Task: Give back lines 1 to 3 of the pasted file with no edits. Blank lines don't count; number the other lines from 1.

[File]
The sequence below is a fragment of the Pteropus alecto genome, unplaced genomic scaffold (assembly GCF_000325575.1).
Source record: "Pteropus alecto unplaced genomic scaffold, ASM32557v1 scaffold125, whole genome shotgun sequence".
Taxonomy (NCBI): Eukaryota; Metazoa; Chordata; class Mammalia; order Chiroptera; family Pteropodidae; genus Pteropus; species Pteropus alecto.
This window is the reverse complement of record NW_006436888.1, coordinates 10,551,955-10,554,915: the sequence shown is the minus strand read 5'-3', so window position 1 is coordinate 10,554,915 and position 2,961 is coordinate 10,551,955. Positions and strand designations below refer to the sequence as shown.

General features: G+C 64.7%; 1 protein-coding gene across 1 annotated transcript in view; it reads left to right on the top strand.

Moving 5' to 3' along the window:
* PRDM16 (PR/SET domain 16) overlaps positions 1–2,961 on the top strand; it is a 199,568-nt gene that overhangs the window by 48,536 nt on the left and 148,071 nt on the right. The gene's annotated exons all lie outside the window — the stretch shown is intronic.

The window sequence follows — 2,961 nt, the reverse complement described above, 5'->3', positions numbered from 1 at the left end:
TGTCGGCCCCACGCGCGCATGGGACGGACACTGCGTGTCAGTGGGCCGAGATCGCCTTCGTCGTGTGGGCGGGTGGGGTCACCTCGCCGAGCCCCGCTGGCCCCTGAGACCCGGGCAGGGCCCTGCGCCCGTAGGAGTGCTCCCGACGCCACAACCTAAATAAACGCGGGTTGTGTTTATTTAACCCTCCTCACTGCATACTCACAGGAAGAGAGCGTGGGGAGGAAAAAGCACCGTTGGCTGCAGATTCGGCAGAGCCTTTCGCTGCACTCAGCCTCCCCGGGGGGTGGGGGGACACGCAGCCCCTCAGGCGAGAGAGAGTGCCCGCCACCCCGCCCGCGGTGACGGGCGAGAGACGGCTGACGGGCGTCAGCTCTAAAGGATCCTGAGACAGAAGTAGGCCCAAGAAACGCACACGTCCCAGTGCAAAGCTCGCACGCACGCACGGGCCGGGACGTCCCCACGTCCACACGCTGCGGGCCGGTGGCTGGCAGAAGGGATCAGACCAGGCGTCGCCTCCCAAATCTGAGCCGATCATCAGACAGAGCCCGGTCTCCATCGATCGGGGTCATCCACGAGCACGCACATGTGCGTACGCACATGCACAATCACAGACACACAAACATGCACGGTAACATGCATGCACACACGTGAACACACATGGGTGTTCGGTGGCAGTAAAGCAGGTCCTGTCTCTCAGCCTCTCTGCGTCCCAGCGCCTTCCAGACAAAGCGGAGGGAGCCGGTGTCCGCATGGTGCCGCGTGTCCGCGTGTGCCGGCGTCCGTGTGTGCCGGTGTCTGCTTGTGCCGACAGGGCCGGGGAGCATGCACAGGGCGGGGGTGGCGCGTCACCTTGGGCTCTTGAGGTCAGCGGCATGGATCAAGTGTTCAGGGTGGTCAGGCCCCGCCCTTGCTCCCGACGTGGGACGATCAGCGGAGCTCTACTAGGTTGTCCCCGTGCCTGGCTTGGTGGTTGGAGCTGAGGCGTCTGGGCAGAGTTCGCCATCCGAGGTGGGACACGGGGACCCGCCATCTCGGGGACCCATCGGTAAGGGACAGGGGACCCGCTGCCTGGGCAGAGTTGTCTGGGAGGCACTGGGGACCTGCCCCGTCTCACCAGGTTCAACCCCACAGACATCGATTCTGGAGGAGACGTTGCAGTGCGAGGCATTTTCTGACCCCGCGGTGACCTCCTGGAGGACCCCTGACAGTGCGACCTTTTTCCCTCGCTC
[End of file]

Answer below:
The sequence below is a fragment of the Pteropus alecto genome, unplaced genomic scaffold (assembly GCF_000325575.1).
Source record: "Pteropus alecto unplaced genomic scaffold, ASM32557v1 scaffold125, whole genome shotgun sequence".
Taxonomy (NCBI): Eukaryota; Metazoa; Chordata; class Mammalia; order Chiroptera; family Pteropodidae; genus Pteropus; species Pteropus alecto.